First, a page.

When your customers visit your store and check-in, they’re also supporting an amazing charity. “Each of those check-ins is seen by literally hundreds of their friends, and each CI or tag triggers a donation to the cause of the month,” explains Presley. It’s simple: the more check-ins and tags your business receives, the more referrals you benefit from and the more you help the cause of the month. It’s a cyclical win-win.
If you’re worried you won’t see where your money’s going or that your customers won’t get it, don’t be. “We provide our customers with monthly content to make it easy and effective to keep their own clients informed and engaged about the cause, what’s being donated and how much is donated,” says Presley. They also provide Facebook and Instagram tracking so you can see exactly how that engagement is working. It’s modern marketing for a modern, social media-fueled—and also hearteningly benevolent—world.
Causely is particularly advantageous for small businesses in the outdoor and specialty retail industries. “We know that outdoor/specialty retailers have customers that are very loyal and thrive on word of mouth referrals,” Presley points out. “We’re motivating them to organically spread the word about your business to hundreds of their friends at a time by checking in or tagging you in a post in order to give to a great cause each month.” It’s true—a huge portion of our customers come to our stores not thanks to hokey advertisements or gimmicks, but because their friends, those folks who share their passions, hobbies and interests, advised them to do so. Causely just amplifies those recommendations and projects them to an even greater number of their friends.
Presley also notes that, as a whole, we’re an incredibly altruistic community. “Of course we know that outdoor/specialty retailers have a passion to be a contributing member of the community (both locally and globally), and their customers do too.” Causely allows small specialty retailers to give back in an easy way with big impact. And the fact that it helps small businesses is Causely’s way of giving back too.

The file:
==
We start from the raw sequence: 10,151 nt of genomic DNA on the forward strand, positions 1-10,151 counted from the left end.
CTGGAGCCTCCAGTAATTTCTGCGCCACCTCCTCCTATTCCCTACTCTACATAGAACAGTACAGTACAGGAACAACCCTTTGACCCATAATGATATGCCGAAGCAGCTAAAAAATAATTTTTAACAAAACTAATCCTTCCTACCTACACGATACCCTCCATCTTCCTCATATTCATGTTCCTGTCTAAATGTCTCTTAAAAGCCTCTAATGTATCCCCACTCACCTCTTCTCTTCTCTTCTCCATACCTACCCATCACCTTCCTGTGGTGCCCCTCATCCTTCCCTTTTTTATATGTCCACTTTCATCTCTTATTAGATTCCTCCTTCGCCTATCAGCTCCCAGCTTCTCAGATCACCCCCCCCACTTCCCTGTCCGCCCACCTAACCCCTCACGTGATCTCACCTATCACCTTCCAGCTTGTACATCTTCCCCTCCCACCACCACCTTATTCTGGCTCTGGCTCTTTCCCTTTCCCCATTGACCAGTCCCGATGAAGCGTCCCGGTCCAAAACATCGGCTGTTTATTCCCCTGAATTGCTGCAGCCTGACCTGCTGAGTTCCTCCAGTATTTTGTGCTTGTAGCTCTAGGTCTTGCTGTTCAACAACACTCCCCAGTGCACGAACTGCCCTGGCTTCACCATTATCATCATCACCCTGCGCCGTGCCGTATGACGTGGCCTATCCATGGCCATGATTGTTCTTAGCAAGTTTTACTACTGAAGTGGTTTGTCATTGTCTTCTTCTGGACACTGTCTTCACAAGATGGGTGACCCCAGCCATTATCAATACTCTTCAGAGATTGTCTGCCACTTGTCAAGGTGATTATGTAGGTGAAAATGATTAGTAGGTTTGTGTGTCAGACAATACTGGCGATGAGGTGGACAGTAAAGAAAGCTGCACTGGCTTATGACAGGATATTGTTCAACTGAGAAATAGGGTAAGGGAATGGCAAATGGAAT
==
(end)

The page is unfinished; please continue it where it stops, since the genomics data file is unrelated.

Modern models like Causely prove the necessity and profitability of change. “Change or die. That’s a good philosophy to live by and to run your business by,” Presley nods. “That certainly doesn’t mean you let go of the principles that guide you, but you must be flexible enough to know the market trends and be willing to test them and try them and adapt them.” Incorporating a concept like Causely doesn’t, as Presley points out, shift the compass of your business; it simply helps you adapt to a modern world and continues the legacy of your business.

As always, the priority lies in creating a genuine relationship with your customer—something Causely does at its core. “More and more we’re seeing that today’s consumers don’t just want a store to buy something from,” says Presley. “They’re looking for a partner that reflects back their same values and philosophies. Today’s consumer desires to be in harmony with the place they do transactions with. Its not just a point of sale, its a place of connection, and hopefully it can be meaningful too. It’s an experience.”

For more information about Causely please go to http://www.causely.com/ and request a Demo. Or contact Jeff Presley at jeff.presley@causely.com or call him at 859-983-8493.

About the Author:

As a freelance writer and editor, Emily has the luxury of being completely mobile—but there’s nowhere she’d rather be than right here in Asheville (though she’s on the road more often than not). You’ll find her work in a variety of publications around town and the country, as well as in our monthly newsletter. In her free time, Emily enjoys exploring the mountains and valleys around Asheville and the cocktail bars and restaurants within it.